Mr. Oliver was born in Egham and lived in the town for most of his life. He started his career as a gentleman’s outfitter, in Egham High Street, but was best known for his historical knowledge and his work as a valuer of antiques.
Sydney opened an antique shop at no.94 High Street, Egham, and he built up a considerable personal collection of historical documents and other antiques. He was a founder member of Egham-by-Runnymede Historical Society, and was one of the main forces behind the setting up of Chertsey Museum, in its current Windsor Street premises.
Sydney did not accept retirement, and was known for his frequent and spirited clashes with authority. One of his trustees, and long-term friend, John Hardaker said in tribute to Mr. Oliver `In every little fracas he had with those in authority, he was always concerned for the protection of Egham and the rights of the people of Egham.’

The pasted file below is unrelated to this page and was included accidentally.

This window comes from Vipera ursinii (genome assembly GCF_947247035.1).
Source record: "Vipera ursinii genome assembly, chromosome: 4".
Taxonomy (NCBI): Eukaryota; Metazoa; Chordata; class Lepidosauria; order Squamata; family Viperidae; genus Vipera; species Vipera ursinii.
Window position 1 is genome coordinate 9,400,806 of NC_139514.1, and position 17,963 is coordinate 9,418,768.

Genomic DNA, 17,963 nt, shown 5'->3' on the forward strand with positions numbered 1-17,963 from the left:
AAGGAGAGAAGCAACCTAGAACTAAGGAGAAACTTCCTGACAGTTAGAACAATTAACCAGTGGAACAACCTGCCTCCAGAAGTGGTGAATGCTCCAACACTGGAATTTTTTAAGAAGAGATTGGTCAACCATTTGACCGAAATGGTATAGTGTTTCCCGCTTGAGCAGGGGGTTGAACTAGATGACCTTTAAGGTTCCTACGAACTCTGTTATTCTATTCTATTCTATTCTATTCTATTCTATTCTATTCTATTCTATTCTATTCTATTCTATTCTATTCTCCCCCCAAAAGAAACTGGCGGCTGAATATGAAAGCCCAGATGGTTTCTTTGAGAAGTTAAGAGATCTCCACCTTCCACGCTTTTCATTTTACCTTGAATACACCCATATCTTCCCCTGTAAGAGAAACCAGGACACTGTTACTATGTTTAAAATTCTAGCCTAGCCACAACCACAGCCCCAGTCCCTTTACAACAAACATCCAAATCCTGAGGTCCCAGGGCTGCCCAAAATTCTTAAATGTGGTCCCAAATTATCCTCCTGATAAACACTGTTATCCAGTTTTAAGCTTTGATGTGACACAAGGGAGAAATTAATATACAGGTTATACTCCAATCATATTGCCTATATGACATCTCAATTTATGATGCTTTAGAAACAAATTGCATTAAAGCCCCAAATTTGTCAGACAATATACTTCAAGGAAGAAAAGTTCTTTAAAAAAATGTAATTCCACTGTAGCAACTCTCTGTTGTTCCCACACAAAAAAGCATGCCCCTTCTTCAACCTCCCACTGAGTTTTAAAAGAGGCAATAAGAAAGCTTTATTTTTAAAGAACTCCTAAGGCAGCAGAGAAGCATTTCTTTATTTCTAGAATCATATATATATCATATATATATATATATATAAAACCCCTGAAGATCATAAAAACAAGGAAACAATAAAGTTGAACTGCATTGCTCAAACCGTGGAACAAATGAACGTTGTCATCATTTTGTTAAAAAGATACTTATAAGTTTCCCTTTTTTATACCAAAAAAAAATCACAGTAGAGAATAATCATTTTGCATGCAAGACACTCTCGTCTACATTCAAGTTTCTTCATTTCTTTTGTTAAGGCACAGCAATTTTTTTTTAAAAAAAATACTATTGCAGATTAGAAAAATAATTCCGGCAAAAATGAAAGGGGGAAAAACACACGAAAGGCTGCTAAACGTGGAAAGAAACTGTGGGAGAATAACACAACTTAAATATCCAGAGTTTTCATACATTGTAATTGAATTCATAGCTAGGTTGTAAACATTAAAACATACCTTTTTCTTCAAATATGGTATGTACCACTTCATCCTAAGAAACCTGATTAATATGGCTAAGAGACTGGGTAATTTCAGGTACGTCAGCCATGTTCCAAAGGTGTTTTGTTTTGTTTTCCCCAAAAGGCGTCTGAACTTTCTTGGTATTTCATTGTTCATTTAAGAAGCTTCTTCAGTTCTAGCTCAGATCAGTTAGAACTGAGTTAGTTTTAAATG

Shortly before his death, Mr. Oliver arranged for a charitable trust to be set up, to look after his collection, and organised the re-housing of his antiques and historical documents in Chertsey Museum, and Bedford New College, Egham.